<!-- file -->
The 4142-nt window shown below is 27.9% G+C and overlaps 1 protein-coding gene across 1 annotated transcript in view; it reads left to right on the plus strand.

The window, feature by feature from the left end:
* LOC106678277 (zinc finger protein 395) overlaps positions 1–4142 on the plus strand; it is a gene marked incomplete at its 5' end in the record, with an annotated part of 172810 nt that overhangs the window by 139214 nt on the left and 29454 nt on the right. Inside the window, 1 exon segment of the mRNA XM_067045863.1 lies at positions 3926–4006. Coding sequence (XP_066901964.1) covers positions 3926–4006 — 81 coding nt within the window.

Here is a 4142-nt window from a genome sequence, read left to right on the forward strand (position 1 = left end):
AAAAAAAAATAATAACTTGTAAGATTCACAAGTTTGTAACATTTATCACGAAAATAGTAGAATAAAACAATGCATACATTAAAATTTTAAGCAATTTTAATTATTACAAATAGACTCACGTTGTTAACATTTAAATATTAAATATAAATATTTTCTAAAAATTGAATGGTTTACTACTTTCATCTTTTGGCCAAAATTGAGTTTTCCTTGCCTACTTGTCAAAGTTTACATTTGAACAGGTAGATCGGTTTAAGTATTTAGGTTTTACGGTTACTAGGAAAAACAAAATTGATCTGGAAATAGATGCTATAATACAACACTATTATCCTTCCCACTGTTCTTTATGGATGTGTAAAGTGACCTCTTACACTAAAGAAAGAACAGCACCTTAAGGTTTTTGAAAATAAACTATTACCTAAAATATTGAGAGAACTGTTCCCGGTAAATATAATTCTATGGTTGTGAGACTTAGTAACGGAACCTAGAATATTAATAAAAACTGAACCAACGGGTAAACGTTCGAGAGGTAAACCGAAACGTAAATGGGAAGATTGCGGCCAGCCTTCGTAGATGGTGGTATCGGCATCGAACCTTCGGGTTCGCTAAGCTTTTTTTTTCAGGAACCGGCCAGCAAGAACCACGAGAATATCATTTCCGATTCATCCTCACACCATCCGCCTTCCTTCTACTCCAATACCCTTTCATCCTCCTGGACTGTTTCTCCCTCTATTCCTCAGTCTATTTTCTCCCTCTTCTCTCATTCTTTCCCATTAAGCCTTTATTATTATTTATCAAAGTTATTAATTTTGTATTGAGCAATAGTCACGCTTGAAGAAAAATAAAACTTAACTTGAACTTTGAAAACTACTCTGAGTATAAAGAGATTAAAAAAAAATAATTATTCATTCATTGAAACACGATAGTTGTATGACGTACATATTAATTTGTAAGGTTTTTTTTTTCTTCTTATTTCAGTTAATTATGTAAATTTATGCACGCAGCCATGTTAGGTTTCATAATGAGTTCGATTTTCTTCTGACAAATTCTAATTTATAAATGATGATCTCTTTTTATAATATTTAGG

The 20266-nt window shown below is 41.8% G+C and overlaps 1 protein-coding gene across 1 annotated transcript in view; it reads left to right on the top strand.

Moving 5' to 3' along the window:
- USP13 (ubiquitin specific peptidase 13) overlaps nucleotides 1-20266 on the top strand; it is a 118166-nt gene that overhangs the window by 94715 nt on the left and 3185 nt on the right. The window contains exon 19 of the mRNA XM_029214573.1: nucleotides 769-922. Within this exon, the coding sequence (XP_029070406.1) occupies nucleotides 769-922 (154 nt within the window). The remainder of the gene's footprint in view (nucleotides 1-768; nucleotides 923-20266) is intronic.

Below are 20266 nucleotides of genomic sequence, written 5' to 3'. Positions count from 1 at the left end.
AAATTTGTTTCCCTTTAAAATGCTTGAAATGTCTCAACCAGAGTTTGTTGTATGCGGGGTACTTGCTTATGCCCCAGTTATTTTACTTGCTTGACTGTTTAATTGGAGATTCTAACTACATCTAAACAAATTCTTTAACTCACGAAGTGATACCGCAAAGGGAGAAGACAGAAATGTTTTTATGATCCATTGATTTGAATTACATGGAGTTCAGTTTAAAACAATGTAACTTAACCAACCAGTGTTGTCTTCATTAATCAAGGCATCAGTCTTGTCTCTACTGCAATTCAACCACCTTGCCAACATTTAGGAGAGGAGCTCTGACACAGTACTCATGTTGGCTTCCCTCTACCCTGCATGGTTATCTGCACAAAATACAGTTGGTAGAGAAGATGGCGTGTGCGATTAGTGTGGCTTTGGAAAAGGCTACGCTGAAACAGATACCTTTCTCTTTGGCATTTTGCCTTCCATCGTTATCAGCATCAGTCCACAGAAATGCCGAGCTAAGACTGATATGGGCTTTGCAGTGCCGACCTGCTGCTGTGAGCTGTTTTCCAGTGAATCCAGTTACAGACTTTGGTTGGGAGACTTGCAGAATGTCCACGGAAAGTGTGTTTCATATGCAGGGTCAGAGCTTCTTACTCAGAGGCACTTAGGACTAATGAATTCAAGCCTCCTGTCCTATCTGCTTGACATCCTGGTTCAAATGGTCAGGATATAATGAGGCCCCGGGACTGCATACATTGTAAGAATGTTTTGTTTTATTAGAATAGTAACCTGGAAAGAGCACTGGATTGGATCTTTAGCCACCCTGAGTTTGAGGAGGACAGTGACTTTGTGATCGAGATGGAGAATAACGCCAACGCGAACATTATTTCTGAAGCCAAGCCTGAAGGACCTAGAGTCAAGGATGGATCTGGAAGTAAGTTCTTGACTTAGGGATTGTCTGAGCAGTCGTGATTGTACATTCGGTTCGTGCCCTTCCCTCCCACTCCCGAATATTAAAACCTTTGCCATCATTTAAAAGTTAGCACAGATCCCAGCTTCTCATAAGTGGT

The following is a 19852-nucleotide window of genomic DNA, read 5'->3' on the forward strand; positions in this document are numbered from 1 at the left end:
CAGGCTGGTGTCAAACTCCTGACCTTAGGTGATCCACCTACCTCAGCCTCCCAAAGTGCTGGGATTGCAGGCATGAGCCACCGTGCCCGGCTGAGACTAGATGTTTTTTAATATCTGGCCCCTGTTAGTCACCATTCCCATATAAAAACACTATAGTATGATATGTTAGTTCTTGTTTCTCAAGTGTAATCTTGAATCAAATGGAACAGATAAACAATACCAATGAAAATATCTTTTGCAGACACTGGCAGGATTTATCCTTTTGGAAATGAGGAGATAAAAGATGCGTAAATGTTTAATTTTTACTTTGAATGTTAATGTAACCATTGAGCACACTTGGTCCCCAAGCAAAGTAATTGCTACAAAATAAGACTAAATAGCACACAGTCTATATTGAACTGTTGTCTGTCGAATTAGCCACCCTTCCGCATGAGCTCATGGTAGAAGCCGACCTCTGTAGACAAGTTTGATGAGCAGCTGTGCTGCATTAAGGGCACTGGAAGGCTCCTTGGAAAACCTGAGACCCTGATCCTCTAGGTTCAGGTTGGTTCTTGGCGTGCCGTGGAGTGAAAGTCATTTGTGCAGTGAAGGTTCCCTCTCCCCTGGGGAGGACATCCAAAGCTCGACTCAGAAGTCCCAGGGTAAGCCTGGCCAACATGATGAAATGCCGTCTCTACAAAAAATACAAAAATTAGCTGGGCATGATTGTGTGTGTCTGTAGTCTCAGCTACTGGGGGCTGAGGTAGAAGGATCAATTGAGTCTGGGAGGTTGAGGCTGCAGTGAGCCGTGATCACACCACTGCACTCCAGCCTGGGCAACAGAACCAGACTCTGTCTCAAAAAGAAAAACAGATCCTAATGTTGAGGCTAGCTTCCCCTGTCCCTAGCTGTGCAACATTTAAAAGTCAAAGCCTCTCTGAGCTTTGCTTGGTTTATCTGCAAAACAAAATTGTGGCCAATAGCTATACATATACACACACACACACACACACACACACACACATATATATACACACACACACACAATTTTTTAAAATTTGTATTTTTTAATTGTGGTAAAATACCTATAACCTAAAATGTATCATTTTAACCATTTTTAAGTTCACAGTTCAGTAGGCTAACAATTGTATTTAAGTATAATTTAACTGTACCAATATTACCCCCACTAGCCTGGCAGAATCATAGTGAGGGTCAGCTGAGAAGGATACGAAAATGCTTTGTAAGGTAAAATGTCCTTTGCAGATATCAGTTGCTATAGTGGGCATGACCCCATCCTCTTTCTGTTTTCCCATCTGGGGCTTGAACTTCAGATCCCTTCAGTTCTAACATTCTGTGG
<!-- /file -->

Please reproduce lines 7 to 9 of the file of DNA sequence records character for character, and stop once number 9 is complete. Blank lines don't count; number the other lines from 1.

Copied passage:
Moving 5' to 3' along the window:
- USP13 (ubiquitin specific peptidase 13) overlaps nucleotides 1-20266 on the top strand; it is a 118166-nt gene that overhangs the window by 94715 nt on the left and 3185 nt on the right. The window contains exon 19 of the mRNA XM_029214573.1: nucleotides 769-922. Within this exon, the coding sequence (XP_029070406.1) occupies nucleotides 769-922 (154 nt within the window). The remainder of the gene's footprint in view (nucleotides 1-768; nucleotides 923-20266) is intronic.

Below are 20266 nucleotides of genomic sequence, written 5' to 3'. Positions count from 1 at the left end.